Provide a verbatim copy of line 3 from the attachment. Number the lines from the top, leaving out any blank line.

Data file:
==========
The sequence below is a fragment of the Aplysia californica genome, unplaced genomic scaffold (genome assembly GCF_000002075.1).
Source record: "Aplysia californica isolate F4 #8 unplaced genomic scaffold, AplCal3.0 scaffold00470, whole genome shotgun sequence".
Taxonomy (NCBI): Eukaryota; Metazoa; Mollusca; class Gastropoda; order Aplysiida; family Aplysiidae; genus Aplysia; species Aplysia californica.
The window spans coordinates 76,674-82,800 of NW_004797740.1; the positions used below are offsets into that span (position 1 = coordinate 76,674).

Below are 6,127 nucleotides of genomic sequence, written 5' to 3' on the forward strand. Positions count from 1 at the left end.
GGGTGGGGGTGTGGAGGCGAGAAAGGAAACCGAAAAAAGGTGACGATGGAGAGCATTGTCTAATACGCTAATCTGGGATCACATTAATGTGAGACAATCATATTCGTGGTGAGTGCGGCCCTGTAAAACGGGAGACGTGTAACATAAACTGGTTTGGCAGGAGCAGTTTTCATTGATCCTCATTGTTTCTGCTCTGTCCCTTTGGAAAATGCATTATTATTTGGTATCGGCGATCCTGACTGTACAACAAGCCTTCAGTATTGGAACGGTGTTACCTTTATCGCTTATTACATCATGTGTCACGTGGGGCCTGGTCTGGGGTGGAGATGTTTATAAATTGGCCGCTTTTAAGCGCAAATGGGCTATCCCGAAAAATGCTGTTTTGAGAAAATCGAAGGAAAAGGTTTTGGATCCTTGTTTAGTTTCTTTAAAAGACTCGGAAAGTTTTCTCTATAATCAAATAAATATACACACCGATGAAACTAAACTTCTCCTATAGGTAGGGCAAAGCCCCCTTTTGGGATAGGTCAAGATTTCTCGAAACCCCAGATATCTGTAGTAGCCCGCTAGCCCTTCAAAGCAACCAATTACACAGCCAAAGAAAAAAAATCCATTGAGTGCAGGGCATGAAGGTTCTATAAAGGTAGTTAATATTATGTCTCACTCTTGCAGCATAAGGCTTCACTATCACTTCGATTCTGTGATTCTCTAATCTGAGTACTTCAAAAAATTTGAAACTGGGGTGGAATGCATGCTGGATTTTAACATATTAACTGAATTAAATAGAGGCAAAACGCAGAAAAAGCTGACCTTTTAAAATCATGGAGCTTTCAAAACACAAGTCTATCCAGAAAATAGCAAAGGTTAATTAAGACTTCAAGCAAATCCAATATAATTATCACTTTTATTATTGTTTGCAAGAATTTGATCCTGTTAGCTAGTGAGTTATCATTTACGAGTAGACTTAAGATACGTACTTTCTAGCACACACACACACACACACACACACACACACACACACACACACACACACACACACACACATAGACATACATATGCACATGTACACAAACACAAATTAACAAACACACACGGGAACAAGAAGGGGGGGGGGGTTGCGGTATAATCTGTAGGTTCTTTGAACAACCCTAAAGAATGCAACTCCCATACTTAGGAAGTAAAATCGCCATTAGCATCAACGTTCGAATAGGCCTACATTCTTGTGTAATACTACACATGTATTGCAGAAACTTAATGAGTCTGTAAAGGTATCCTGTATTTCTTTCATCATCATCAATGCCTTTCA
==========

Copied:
Taxonomy (NCBI): Eukaryota; Metazoa; Mollusca; class Gastropoda; order Aplysiida; family Aplysiidae; genus Aplysia; species Aplysia californica.